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The organisms we highlight on this channel are all aquatic, they must be submerged in water in order to thrive.

Residing in ponds, swamps, rivers, and oceans, but also places that we don’t think of as bodies of water...places that are simply wet. When you’re a microbe, the thin film of water on a snail’s back, or clinging to moss on a tree, can be a deep well of that good stuff.

Of course, we humans are also dependent on water, in a sense...our cells are aquatic. We carry our rivers inside of us. And to fill our internal aquatic environment, we drink.

We also bathe in water, we cook with it, clean with it, flush with it, and we make things with it. And when we’re done with water, the result of our use of it is something we call wastewater: a mix of sewage, storm runoff, and other water that has, in some way, come in contact with us. And, you know, less idyllic than your local pond, wastewater is nonetheless a promising habitat for many a microbe.

That’s part of what makes wastewater dangerous, both for us and the environment. Diseases born out of bacteria, viruses, and parasites can thrive in wastewater, which may also be filled with pollutants like metals or the ingredients of our own pharmaceuticals and toiletries. And should the wastewater come in contact with different ecosystems, the combined decay of organic matter and excess of nutrients can create a chain of events that depletes oxygen from the water and affects the balance of life previously maintained there.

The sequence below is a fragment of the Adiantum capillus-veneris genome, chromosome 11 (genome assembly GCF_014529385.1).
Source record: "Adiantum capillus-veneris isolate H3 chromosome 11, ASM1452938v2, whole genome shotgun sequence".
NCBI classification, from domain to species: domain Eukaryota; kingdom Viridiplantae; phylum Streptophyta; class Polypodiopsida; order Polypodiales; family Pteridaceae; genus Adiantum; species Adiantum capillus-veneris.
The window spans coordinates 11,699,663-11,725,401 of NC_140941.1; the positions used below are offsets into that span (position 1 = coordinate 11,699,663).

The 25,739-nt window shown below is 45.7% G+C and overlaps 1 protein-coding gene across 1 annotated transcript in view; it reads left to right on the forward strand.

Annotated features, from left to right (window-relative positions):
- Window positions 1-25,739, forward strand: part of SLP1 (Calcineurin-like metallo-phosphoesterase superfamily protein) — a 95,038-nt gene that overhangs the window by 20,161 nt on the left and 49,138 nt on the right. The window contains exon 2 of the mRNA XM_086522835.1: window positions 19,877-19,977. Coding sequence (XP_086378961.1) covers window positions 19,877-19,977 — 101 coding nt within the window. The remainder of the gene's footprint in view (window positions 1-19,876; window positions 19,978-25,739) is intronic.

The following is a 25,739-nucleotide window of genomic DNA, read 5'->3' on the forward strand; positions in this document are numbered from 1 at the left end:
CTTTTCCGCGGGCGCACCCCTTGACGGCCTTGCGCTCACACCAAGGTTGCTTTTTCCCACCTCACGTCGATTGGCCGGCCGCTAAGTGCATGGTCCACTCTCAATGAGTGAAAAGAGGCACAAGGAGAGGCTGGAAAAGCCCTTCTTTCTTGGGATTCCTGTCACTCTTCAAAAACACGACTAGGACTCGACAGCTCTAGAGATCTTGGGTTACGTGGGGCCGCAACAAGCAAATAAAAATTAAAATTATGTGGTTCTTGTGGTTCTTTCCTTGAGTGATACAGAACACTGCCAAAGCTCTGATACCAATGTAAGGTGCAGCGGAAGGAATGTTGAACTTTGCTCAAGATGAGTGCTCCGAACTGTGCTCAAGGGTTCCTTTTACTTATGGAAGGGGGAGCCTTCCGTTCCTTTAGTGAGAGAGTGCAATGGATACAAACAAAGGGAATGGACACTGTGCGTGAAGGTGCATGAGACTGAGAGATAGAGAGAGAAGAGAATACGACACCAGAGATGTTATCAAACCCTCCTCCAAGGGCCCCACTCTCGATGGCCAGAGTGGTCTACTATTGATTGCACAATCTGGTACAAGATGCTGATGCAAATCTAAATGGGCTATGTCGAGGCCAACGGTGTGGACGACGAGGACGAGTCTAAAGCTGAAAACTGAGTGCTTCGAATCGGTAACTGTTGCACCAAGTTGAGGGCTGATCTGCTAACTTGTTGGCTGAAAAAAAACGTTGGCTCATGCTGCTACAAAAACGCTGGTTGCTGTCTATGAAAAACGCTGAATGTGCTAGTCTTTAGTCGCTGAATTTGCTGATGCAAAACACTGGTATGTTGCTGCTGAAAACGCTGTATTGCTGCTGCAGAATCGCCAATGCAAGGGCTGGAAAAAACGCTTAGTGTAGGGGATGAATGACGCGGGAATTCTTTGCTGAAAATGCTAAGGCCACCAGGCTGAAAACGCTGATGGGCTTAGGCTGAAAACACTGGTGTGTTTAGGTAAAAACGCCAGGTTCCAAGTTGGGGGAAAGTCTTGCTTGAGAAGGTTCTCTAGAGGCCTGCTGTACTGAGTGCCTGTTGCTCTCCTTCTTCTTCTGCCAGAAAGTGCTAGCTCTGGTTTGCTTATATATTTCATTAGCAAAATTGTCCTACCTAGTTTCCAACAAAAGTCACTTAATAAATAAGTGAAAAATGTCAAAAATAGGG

Dealing with wastewater has inspired engineering across civilizations, from Mesopotamian stormwater drains to Mohenjo-daro latrines to Roman sewer systems. Those have all built up towards our modern wastewater treatment systems that clean the water, a feat of engineering that is nonetheless built on microbial ecosystems whose history is much, much more ancient than our own existence. Bodies of water have to deal with pollutants, whether they be the product of local shifts in nature, death and decay, or just plain old fashioned feces.

To us, these bits of organic matter are contaminants, but to microbes, it’s a veritable buffet, leading to a process called self-purification. Bacteria, coming from the water or the waste itself, shape this self-purification, consuming organic and inorganic matter while producing compounds that benefit their neighbors. As they eat, the bacteria grow and divide.

But just because this water is full of waste doesn’t mean that the bacteria within it is immune from the drama of the food chain that dominates nature at all scales. The waste-consuming bacteria become plentiful, creating an attraction for various protozoa that have a range of dining habits. Peritrich ciliates, like Vorticella and Epistylis, use a ring of cilia around their mouths to create tiny vortexes in the water, allowing them to draw in and consume their bacterial prey rapidly.